Do you know what kind of books I don’t like? Handwringing books. Books that lament the state of the nation, the world, and of course, that low-hanging fruit, the internet. Do you know what kind of books I do like? Books that dare to see things another way.
Linguist Gretchen McCulloch looks at the state of the internet and shouts, “WHAT A GREAT DAY TO BE ALIVE AND A LINGUIST!!!” (All caps and too many exclamation points used on purpose.) Times, they have a’changed, and McCulloch is like a tour guide — the kind who is so engaging that you tip her really well.
I first learned that texting had different punctuation guidelines on Science Friday, but I wasn’t sure what those new rules were. Why were my children miffed when I used a period, and my dad was miffed when I didn’t? Was I being lazy when I used emoji or expressive?
I first learned about Because Internet when McCulloch co-guest-edited the Two Bossy Dames newsletter. I’m not sure exactly what pushed me to purchase, but it might have been the list of entries from the S index, which included “sparkle punctuation,” “sparkle enthusiasm,” and “sparkle sarcasm.” In addition to authoring this book, McCulloch is the co-host of a podcast called Lingthusiasm. She’s very funny. I recommend Because Internet for the humorous footnotes alone.
In the book, McCulloch asserts that for much of human history, writing has been formal. Even letters, the treasure trove for linguists, are not as casual as they might appear. But the explosion in talking digitally has meant a whole new cache of informal communication. It’s constantly changing while simultaneously making us better communicators in real time.
It’s hardly a coincidence that our repertoire of upbeat, sociable typography expanded precisely when we needed it to build near-real-time relationships with unseen others,” McCulloch writes.
Here’s a recent example of sociable typography in my own life. While I was away at a retreat, I had an odd text from a friend. It felt excessively happy. Then once I got home, I had another text from her that felt excessively urgent. I was sure something was wrong. Once we finally connected by phone, she had bad news to share. How did I infer this from an exclamation point, a question mark, a crying/laughing emoji, and some texts without any punctuation? Simple: I know her. We’ve texted almost every day — informally — for years. Her typography tipped me off.
But McCulloch reminds us it’s not just me and my friend or Those Teens Today who have changed the nature of language through typography. It’s also Jane Austen, with her commas; and Emily Dickinson, with her dashes; and e e cummings, with his lowercase letters; and James Joyce, with his sparse punctuation; along with a couple of examples McCulloch cites from the 1890s, “that dangerously modern decade.”
The reason behind all this change? McCulloch posits that it’s love, like between me and my friend. Sure, our texts could have scrupulously followed proper English grammar, but by not doing so, we were able to better show each other that we care.
McCulloch writes: “Perfectly following a list of punctuation rules may grant me some kinds of power, but it won’t grant me love. Love doesn’t come from a list of rules — it emerges from the spaces between us, when we pay attention to each other and care about the effect that we have on each other.”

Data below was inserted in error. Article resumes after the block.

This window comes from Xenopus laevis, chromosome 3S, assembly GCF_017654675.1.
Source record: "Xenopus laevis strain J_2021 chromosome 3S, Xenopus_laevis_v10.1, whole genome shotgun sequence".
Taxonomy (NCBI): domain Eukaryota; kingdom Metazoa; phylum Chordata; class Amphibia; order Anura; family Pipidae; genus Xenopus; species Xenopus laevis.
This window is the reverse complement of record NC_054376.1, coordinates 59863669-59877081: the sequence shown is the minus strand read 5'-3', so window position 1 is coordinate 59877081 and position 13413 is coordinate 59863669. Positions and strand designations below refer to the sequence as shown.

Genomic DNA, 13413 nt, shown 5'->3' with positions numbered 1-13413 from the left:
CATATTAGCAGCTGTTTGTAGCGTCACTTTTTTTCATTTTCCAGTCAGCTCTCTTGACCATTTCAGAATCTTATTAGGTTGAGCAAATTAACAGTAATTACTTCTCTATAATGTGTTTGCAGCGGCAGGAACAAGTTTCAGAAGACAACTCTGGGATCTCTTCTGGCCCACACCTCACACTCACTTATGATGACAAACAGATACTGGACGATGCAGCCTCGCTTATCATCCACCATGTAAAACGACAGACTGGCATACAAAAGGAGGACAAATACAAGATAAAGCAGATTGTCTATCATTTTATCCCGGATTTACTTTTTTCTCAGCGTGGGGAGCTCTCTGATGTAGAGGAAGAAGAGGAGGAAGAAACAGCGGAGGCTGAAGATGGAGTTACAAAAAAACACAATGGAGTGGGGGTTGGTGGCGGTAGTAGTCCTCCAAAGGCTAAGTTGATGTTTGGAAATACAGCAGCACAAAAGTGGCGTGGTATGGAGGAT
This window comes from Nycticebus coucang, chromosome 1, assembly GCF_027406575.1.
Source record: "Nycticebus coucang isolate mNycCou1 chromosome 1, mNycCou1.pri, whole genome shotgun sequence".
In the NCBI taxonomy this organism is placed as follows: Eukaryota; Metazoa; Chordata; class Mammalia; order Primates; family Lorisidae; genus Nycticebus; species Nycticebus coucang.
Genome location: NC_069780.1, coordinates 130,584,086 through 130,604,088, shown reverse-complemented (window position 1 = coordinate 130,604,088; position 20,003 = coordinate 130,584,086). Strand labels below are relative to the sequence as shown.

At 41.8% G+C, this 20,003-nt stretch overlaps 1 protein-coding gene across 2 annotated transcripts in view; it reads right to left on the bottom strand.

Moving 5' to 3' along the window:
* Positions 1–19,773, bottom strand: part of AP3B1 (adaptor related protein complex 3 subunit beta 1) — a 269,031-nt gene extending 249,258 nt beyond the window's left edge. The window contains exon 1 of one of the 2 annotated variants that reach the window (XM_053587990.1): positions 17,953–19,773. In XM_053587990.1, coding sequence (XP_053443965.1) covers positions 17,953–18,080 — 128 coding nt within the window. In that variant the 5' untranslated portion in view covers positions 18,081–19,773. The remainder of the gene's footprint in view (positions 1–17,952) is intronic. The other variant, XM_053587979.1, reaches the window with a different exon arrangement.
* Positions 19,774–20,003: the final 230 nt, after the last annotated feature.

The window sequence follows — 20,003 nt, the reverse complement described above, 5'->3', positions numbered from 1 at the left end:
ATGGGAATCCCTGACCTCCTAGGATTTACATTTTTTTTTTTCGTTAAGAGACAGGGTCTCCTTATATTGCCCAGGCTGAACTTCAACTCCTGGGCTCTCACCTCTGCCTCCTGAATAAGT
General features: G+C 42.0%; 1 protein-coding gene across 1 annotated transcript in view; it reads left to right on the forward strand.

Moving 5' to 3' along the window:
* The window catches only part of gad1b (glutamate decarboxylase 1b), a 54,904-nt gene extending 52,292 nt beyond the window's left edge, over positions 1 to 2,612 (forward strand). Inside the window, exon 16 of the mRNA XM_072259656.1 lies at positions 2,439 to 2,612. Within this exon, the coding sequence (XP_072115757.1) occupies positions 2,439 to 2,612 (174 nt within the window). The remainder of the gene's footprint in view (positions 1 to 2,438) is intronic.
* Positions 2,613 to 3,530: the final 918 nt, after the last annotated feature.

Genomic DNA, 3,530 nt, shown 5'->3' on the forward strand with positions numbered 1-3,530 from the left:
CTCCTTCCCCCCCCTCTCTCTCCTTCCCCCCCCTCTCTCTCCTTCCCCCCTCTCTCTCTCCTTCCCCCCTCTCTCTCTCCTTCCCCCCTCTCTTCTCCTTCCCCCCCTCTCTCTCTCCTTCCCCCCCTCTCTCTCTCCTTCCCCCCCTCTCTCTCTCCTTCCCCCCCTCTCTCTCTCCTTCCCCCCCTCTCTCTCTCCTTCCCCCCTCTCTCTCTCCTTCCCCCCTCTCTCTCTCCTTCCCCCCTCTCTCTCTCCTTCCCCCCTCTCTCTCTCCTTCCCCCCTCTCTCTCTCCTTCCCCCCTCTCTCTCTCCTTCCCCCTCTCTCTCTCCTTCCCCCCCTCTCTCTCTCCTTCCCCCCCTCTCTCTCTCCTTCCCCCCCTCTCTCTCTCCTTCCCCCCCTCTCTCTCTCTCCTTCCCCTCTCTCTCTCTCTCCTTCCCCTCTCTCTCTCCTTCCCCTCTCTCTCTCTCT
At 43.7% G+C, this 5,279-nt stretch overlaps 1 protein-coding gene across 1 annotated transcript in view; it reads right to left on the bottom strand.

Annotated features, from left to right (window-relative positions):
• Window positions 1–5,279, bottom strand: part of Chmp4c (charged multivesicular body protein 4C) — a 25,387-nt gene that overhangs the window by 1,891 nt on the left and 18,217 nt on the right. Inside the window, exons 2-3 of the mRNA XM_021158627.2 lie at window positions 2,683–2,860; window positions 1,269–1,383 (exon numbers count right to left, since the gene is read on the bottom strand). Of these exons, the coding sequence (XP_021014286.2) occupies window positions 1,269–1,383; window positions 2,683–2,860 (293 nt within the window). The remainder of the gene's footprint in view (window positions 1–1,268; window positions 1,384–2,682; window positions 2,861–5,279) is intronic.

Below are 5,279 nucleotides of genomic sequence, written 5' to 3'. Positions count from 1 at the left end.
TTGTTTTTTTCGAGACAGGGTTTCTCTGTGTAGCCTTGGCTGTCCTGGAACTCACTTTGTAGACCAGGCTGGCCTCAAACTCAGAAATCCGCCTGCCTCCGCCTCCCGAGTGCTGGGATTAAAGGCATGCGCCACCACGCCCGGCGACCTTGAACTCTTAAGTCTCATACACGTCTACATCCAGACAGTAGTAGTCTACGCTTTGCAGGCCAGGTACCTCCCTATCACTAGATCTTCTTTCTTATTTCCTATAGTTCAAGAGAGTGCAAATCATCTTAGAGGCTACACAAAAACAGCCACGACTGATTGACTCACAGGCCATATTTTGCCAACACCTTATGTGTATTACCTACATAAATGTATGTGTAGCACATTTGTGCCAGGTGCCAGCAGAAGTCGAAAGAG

In other words, three heart emojis are better than one.
Because Internet: Understanding the New Rules of Language, Gretchen McCulloch
The Art of the Essay, Charity Singleton Craig (Book club coming in October!)
Early Readers and Picture Books
As I Was Crossing Boston Common, Norma Farber, illus. Arnold Lobel
The Golden Bird, The Brothers Grimm, illus. Lila Fromm
Handel: Who Knew What He Liked, M.T. Anderson, illus. Kevin Hawkes (remarkably funny)
Middle Grade and YA
Dear Evan Hansen: The Novel, Val Emmich with Steven Levenson, Benj Pasek & Justin Paul (Children’s Book Club selection for September 13!)
The Hate U Give, Angie Thomas (should be required reading for every American)
Pride, Ibi Zoboi (Austen’s classic reimagined through the theme of gentrification in Brooklyn)
To All The Boys I’ve Loved Before, Jennie Han (first in a trilogy)
Credo: The Rose Wilder Lane Story, Peter Bagge
1. Because Internet was just released in late July. I don’t often buy books hot off the press — do you?
2. Look over your texts from this last week, especially with people you talk with regularly. Is there anything you notice that goes beyond the words? Did you use anything sparkly to communicate?
3. Did you make some time for deep reading this month? What stories stirred your soul?
4. Share your August pages. Sliced, started, and abandoned are all fair game.
Browse more Reader, Come Home
“Megan Willome’s The Joy of Poetry is not a long book, but it took me longer to read than I expected, because I kept stopping to savor poems and passages, to make note of books mentioned, and to compare Willome’s journey into poetry to my own. The book is many things. An unpretentious, funny, and poignant memoir. A defense of poetry, a response to literature that has touched her life, and a manual on how to write poetry. It’s also the story of a daughter who loses her mother to cancer. The author links these things into a narrative much like that of a novel. I loved this book. As soon as I finished, I began reading it again.”
—David Lee Garrison, author of Playing Bach in the D. C. Metro
- Poetry Prompt: Wise Teachers - September 14, 2020
- Children’s Book Club: ‘Nine, Ten: A September 11 Story’ - September 11, 2020
- A Ritual to Read to Each Other: ‘A River Runs Through It’ - September 4, 2020